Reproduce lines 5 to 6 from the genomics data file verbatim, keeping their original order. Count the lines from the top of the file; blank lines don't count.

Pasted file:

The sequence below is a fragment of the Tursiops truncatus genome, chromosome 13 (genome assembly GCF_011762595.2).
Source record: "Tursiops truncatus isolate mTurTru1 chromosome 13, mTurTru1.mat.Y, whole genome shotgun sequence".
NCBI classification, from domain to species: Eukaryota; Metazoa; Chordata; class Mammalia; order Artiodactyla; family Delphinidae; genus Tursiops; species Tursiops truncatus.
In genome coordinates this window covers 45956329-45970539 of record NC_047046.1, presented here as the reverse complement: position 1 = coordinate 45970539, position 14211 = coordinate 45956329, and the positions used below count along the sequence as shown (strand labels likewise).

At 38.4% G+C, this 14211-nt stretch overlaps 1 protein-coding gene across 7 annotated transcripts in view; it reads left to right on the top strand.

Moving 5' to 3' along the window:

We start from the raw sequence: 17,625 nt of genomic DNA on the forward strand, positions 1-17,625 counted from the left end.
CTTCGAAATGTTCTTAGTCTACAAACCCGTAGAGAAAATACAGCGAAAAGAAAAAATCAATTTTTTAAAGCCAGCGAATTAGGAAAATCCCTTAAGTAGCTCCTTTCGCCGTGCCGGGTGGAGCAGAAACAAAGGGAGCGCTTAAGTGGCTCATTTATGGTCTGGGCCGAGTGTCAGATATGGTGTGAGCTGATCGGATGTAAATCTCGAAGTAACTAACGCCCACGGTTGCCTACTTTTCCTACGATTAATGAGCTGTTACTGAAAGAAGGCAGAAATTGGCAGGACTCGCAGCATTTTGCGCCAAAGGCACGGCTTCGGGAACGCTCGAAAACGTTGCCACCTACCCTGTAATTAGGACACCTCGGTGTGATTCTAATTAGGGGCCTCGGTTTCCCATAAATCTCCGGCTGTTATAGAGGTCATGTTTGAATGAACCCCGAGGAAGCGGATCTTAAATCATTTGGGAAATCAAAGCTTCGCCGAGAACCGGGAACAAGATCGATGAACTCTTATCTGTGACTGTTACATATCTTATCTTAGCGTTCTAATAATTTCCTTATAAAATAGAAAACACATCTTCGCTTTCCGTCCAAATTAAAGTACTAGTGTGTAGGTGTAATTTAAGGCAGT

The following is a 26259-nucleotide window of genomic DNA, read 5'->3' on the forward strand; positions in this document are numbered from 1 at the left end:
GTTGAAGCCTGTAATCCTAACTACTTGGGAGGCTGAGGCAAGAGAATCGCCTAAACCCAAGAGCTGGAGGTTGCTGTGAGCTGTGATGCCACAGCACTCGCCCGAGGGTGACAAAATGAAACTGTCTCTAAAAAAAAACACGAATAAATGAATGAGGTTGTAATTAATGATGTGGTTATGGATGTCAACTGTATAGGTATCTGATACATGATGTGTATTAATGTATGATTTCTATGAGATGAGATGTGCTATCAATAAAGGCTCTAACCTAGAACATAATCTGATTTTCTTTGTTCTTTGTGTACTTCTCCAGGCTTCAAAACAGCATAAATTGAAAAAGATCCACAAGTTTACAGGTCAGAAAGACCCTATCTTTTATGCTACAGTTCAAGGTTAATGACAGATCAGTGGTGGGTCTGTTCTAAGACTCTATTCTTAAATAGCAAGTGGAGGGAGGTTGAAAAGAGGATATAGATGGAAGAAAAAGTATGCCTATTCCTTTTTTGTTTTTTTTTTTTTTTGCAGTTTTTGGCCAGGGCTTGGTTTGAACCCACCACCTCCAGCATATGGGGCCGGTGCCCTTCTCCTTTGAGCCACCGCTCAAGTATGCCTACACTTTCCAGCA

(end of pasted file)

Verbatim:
At 38.4% G+C, this 14211-nt stretch overlaps 1 protein-coding gene across 7 annotated transcripts in view; it reads left to right on the top strand.

Moving 5' to 3' along the window: